Last night was another episode of the Ex-Wives Club with Debbie Ford on ABC. Each week Debbie and the celebrity hosts shepherd people through the angst of their breakup so they can mend their broken heart and move on with their lives in an even more powerful and positive way. The question from the Debbie Ford workshop that I’d like to talk about today is: “What is your biggest regret?”
When we carry regret around in our heart it is like hauling along a 100lb weight around our neck and feeling great shame. This shame and weight is always there even when we’re experiencing positive things in our life and it dulls our experience of what IS while we’re lamenting over what we think “should have been” or what we think we “should have done”. It keeps us stuck in the past and unable to move forward. It is like wearing concrete boots as we try to walk forward in our life. Not pleasant and it holds us back.
In last night’s show the woman profiled biggest regret was that she felt she didn’t devote enough time or attention to her marriage or her kids. She made that mean that it was her fault that her husband ran off and had an affair with another woman. As is often the case when relationships go sour, we wonder “what did I do wrong” or “what is wrong with me”? Then, we spin a blanket of regrets and “what ifs” that leaves us stuck in the past trying to figure it out like a puzzle to be solved. The problem with this is that there is no puzzle to be solved – circumstances are what they are. The only way out is through and to move through the situation you need to let go and forgive (yourself and others).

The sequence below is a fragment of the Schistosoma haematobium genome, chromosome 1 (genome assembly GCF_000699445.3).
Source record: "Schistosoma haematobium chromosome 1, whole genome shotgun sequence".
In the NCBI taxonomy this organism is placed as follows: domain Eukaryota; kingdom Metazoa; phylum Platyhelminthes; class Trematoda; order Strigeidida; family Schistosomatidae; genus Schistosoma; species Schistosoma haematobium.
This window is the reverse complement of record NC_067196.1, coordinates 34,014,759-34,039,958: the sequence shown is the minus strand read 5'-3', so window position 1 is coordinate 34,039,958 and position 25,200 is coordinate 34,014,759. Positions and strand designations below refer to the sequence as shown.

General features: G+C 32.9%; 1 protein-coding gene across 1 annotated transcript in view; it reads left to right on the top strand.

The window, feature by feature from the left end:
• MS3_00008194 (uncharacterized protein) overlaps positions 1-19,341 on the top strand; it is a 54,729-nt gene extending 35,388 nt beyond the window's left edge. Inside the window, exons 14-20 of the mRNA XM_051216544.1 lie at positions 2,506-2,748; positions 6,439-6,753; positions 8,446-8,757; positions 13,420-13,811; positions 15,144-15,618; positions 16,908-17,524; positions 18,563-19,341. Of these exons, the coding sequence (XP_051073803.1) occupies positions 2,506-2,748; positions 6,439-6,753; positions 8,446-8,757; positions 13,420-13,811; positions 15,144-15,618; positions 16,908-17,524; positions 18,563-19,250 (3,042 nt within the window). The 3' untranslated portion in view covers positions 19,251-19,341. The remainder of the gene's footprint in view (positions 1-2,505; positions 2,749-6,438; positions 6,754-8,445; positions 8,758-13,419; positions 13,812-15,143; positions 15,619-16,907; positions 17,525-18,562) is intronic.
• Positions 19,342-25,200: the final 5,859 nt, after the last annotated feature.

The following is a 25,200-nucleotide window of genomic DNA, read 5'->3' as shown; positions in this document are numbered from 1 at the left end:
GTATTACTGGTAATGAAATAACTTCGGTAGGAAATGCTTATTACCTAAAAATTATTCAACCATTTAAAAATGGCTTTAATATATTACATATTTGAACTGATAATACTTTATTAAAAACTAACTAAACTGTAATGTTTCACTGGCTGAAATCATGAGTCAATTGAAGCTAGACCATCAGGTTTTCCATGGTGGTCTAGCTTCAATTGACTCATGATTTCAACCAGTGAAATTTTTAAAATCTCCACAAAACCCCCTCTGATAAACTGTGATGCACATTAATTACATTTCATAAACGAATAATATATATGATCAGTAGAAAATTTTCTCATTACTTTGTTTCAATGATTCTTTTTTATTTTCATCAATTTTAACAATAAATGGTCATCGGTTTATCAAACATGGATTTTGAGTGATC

Regrets are great for beating ourselves up. We look back at something we wish we would’ve done or said and then spend the next 10, 20, 30, or more years beating ourselves up for it. I know from personal experience! The problem is we can’t change nor live in the past if we want to be present in our life and really live it. Letting go and forgiving is the process of giving up the hope that the past should have been or will ever be different than it was. The only thing to do with regrets is to let them go and use them as a means to inform our present. After all, there is always a gift in a regretful situation. How can you use that gift to make more powerful choices today and in the future?
Take a few moments and ask yourself:
- What is my biggest regret?
- What is the gift in the way the situation, relationship, etc. played out even though I have this regret?
- What do I need to do to forgive myself or another and let go of my hope that the past will be different?
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